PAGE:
Sunday June 13, 1943

Tomorrow we move to the Y, a month ago we were supposed to be in within a few days. It will be quite comfortable, but I’d prefer to stay right here. Bill mixed some grated coconut and mashed bananas with sugar for desert, quite a tasty mess. The bus returned tonight with food supplies, our notes go down tomorrow or the next day. I hope you don’t have any trouble with the peanut butter, I don’t like to ask you for anything, but we would like some of that stuff! The boys drew for spaces in the Y this morning and there was comparatively little argument. Marked and numbered the spaces this afternoon. There is indication that they’re trying to complete 10 barracks and move in an experiment; if that happens the next group from Santo Tomas will number about 400-500 and will come up about the middle of next month; we’ll see how much of a guesser I am. I certainly wish it was all over.


Friday June 11, 1943

For about the 20th successive lunch, excepting last Sunday, we had beans, black brown or mongo, for lunch. They just put in a spoonful of camote or squash for the sugar value. Imagine a leveled tablespoon of sugar per day per man. The evening chow is pretty good, always stew, but a lot of meat—there is meat in the noon beans too, “Goddamn seldom.” Bill and I usually have some fruit at night or make coconut milk and cut up bananas or mangoes on the rice (left over) with a few peanuts and sugar on top. It makes an edible mess. What a time we’re going to have eating after this. I haven’t been weighed lately, but I’m pretty sure that I’m not gaining too much weight…


Thursday June 10, 1943

Messrs. Gimmel, Kodaki and Kuroda came up from Manila today and are staying to look things over for a few days. Worked in the Y today and find it improving to the point where it will (be) livable in few days. More liquor trouble. Monitors meeting tonight on the subject—certain incorrigibles are to be isolated in a separate compound, we mean isolated this time. No confirmation on the barracks collapse of yesterday, but it is probable that at least one did go down.


Wednesday June 9, 1943

Three more of the barracks blew over today, couldn’t see them from here, but it is said 1 in this area and 2 in the other flopped this afternoon. Not much wind, just a few puffs. In the Y again today cleaning, probably move in Sunday or the first of next week. A couple of fellows, one of them G. Ross, under the weather day before yesterday and two more today. Wondering what they expect to do about it.


Tuesday, June 8, 1943

There was a rainstorm with some wind about 4 AM today and as we went across the field for mush we saw that the first of the barracks, the only one in this area with a completed roof, had collapsed during the night. Somebody must have caught hell because Filipinos cleared up the debris and had a whole new frame up by 7 PM tonight. Wish we could have taken a picture of it. Worked on the Y again today, it’s beginning to smell less like a pig pen. Tonight the bus came in and that is another of my duties under “Safety and Order”: to see that the packages are properly taken care of. Lucky me, coffee, candy, peanuts, sugar and cigarettes. I hope you realize how precious the stuff is, particularly the peanuts and candy—starved for it.


Monday, June 7, 1943

Thorough grounds cleaning at the Y, in spite of rain all afternoon. It’s a mess and will take some days to prepare for habitation. Several hundred Filipino workers came thru camp this morning, truckloads of materials come in every day, they’re digging a deep well over by the hospital—they really intend to have a camp here.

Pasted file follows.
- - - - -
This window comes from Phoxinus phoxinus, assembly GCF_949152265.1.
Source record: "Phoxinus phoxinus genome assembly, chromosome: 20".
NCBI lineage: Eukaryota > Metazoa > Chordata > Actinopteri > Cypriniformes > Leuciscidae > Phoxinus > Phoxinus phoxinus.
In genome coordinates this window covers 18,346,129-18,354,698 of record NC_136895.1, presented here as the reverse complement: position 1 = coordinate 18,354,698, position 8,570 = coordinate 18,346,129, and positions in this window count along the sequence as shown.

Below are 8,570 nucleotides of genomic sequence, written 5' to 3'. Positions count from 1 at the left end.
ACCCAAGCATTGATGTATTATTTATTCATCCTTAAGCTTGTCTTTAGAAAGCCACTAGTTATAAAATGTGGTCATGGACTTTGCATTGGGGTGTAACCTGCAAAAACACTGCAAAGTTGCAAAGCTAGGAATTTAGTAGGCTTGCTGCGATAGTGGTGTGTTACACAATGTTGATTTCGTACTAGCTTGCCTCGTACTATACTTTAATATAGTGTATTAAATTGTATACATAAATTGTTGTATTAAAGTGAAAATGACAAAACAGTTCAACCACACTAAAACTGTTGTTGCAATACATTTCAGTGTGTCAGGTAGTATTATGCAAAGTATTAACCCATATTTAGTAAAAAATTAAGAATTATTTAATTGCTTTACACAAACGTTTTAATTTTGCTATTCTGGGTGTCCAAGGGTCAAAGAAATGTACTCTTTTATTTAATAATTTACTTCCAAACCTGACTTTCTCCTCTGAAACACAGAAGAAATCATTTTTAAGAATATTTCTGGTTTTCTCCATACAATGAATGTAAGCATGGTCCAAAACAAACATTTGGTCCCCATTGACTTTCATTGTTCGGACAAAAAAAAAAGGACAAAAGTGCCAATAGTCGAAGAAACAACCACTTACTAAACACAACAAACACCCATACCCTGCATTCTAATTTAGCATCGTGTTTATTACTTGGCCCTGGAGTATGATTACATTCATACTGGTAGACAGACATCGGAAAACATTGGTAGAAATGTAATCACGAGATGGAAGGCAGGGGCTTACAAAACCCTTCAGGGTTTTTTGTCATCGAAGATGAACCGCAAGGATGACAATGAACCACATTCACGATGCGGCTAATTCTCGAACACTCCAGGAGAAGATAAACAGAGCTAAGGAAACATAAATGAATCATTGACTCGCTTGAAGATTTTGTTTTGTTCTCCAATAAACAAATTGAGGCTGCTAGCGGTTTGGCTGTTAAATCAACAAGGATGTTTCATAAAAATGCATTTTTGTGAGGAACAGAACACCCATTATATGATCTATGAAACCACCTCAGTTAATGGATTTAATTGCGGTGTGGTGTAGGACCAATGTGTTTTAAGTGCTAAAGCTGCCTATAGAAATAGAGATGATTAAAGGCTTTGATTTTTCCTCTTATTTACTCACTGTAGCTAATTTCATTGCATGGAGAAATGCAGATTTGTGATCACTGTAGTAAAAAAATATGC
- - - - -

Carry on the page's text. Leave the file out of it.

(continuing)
Sunday, June 6, 1943

The Y was opened today and the carpenters, plumbers and electricians moved in. They’ll continue tomorrow and then we clean. I guess we’ll work on the grounds tomorrow, they’re a mess. Last night there were guards on all night but there was no raid. Apparently the J have something on their minds, wonder if it had anything to do with shooting of Laurel at Wack-Wack yesterday.

Anyway, there isn’t so much anxiety tonight. The Y again, Woodin saw the space today and divided 60 men per place, etc. No one can stick to any given plan around here. By tonight Bill had made a plan of the first floor and filled in 50 spaces and I had Woodin agree to that number and to the list of names as I had them recorded. Palmer will have 53 on the 2nd floor. Bill and I celebrated with duck eggs (fried) a can of meat gelatin and fried sweet potatoes and (I almost forgot) two loaves of bread—it was some change from the black beans.


Saturday, June 5, 1943

Another warning from the Commander that the camp is liable to be attacked by guerrillas. The info was passed on at a monitor’s meeting and Tulloch requested that guards be posted, apparently to keep men in buildings in case of alarm.


Friday, June 4, 1943

The Filipinos are allegedly evacuating the Y tomorrow and we take possession Sunday—I wonder? Calhoun spoke to the crowd tonight. Said you were very crowded at Santo Tomás and there were no notes allowed thru the line. Food prices had caused CC to request increase from 70-85 cents per day from J, also that the ₱50,000 from abroad, was to be spent on medical supplies and distributed pro rata among the internees. I’m going to be able to take Accounting and another course or two. Guess the History is mine, looks as if I’d have a student or two this time. There were U.S. Army prisoners driving the trucks that came in with concrete tonight. They looked well fed and clothed. Porky refused to let the laundry go out of the camp today—arrangements had supposedly been made for men to send out laundry, but I guess they forgot to ask the captain of the guard.